That a Church document was the fruit of internal discussion is not surprising. This process also happened at the Vatican Council II, where prepared documents were rejected and reworked, corrected; where the Pope had to intervene specifying and reserving issues. To interpret a text, it is crucial to know its history, to see what has been changed and to appreciate what has been added. The same is true of the Relatio Synodi. Comparing it with the original document, the Relatio post disceptationem, is very enlightening.
2. The problems the Synod has revealed.
The Synod has brought many questions to our attention. Not all of them have the same importance and some of them have even been rejected or amended in the presentation of the final report.
a. Among the rejected, since they did not reach the necessary majority of support, are the three primary issues of contention. Number 52 concerning studying access to the sacraments for the divorced in a new union, 53 on spiritual communion and the possibility of admitting to sacramental communion the divorced in a new union, and 55 on welcoming people with homosexual orientation. These numbers had already undergone significant changes, however, even the current wording failed to satisfy the synodal assembly so they were rejected. First lesson: these roads lead to discord in the Church.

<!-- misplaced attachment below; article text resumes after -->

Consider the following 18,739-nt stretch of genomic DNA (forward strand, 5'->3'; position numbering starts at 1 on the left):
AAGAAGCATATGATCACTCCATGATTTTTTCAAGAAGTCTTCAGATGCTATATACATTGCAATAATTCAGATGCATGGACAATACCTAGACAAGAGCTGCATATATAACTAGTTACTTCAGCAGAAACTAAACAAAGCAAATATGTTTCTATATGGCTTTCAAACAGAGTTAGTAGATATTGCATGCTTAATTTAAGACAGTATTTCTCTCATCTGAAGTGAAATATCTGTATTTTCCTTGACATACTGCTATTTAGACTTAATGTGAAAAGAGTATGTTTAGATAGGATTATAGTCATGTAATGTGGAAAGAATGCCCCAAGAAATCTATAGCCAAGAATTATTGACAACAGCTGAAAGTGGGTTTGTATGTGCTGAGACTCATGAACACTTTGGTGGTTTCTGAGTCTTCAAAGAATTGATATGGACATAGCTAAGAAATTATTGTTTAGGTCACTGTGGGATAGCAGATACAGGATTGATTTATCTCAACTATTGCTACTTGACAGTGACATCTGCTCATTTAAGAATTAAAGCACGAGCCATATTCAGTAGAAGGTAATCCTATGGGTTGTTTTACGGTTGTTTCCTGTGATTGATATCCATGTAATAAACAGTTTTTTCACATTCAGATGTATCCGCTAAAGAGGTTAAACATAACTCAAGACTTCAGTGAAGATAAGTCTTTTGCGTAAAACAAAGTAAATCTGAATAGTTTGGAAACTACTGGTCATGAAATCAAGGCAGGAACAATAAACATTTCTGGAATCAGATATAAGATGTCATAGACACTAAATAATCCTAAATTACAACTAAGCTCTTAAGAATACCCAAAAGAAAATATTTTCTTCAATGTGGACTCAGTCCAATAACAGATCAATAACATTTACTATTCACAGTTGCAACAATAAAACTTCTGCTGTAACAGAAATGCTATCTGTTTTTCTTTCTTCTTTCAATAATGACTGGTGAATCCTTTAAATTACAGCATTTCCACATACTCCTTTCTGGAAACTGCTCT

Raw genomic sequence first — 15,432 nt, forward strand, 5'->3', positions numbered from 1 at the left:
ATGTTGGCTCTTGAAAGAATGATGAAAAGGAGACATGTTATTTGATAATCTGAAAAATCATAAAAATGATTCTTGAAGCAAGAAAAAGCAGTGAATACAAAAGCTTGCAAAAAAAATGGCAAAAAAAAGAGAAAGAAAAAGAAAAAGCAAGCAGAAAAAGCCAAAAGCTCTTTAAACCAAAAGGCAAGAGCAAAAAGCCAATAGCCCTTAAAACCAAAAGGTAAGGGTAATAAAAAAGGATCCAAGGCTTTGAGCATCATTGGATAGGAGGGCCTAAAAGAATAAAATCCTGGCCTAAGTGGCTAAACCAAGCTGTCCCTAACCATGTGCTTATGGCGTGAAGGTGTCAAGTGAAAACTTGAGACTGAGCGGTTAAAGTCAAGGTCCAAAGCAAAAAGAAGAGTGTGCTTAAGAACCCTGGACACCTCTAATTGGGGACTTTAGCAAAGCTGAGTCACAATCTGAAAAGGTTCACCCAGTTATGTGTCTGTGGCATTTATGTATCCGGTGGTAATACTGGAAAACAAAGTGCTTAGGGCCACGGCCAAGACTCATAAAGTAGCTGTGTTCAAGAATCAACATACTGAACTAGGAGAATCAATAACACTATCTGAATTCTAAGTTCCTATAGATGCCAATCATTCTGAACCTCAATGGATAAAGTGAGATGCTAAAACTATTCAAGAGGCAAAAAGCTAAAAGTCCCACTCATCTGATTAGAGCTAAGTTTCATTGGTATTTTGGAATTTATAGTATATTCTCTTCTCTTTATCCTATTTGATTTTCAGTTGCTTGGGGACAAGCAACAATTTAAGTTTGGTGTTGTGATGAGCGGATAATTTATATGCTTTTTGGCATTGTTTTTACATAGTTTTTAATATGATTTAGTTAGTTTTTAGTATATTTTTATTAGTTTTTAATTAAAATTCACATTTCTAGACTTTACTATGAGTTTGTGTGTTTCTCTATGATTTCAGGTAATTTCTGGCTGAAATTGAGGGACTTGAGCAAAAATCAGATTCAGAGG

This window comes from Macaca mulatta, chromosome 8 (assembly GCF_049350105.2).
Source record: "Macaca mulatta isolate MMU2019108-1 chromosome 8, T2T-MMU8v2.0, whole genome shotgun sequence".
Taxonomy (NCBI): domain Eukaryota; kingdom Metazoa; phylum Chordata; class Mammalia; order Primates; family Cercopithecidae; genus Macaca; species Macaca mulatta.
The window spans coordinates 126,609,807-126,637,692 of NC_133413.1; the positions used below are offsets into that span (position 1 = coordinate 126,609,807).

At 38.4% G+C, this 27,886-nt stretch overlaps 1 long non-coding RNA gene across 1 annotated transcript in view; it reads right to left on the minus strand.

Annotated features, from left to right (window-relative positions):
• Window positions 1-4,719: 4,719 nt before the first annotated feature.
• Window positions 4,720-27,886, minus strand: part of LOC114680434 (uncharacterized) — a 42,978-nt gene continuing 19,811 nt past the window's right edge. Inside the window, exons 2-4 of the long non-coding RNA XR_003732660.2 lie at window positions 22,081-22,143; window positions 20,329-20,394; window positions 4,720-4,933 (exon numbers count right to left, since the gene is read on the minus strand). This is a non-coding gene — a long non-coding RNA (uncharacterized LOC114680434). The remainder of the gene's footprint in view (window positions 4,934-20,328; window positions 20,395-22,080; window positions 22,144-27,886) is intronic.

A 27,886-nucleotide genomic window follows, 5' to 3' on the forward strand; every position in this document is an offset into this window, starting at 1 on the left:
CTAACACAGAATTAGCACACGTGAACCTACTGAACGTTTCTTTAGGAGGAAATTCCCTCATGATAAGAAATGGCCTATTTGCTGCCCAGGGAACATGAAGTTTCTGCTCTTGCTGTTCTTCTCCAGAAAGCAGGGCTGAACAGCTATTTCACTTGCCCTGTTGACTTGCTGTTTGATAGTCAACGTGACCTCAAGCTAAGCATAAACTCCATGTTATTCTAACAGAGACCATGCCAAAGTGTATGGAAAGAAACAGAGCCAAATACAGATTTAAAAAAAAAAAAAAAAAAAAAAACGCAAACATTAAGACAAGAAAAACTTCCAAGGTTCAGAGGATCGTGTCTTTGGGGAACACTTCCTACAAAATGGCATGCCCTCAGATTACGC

b. What were the most significant changes made to the Relatio post disceptationem?
The first is a change in perspective: looking at the family not from a problematic point of view, but in all of its positivity. The family is good news in and of itself and those who fight to live it deserve all of our support. Indissolubility is not a burden, but a gift.
The second is a change in emphasis. The number of times certain words were mentioned nearly doubled: “faith” went from 20 to 35; “grace,” from 7 to 16; “truth” from 8 to 15. This increased emphasis on the importance of faith, grace, and truth is very significant: it highlights the limitations of a purely human approach to the family.
The third change is a clarification of the so-called “inclusive perspective.” After the model of the “seeds of the Logos” that are scattered in creation and in other religions, they wanted to apply this approach to other forms of love outside of marriage. The final Relatio clarified that for this to be so, for “seeds of the Logos” to be found, a "stable and true relationship between man and woman" (22) is always required. They also eliminated ambiguous expressions, such as “imperfect forms... ordered to marriage,” like cohabitation, etc. And they also eliminated the comparison with the “degrees of communion” in the mystery of the Church, regarding other confessions.
As a consequence, the concept that the Gospel is an ideal in which people participate in varying degrees disappeared as well. Gradualism was changed into divine pedagogy. The newness of Christ and the sacraments which ends the Mosaic era and its shortcomings (allowing divorce) was highlighted (13, 15-16). Finally, it is not until the new document that the virtue of chastity was mentioned (39).
c. What background questions can be seen in these changes? Among the changes, there are three: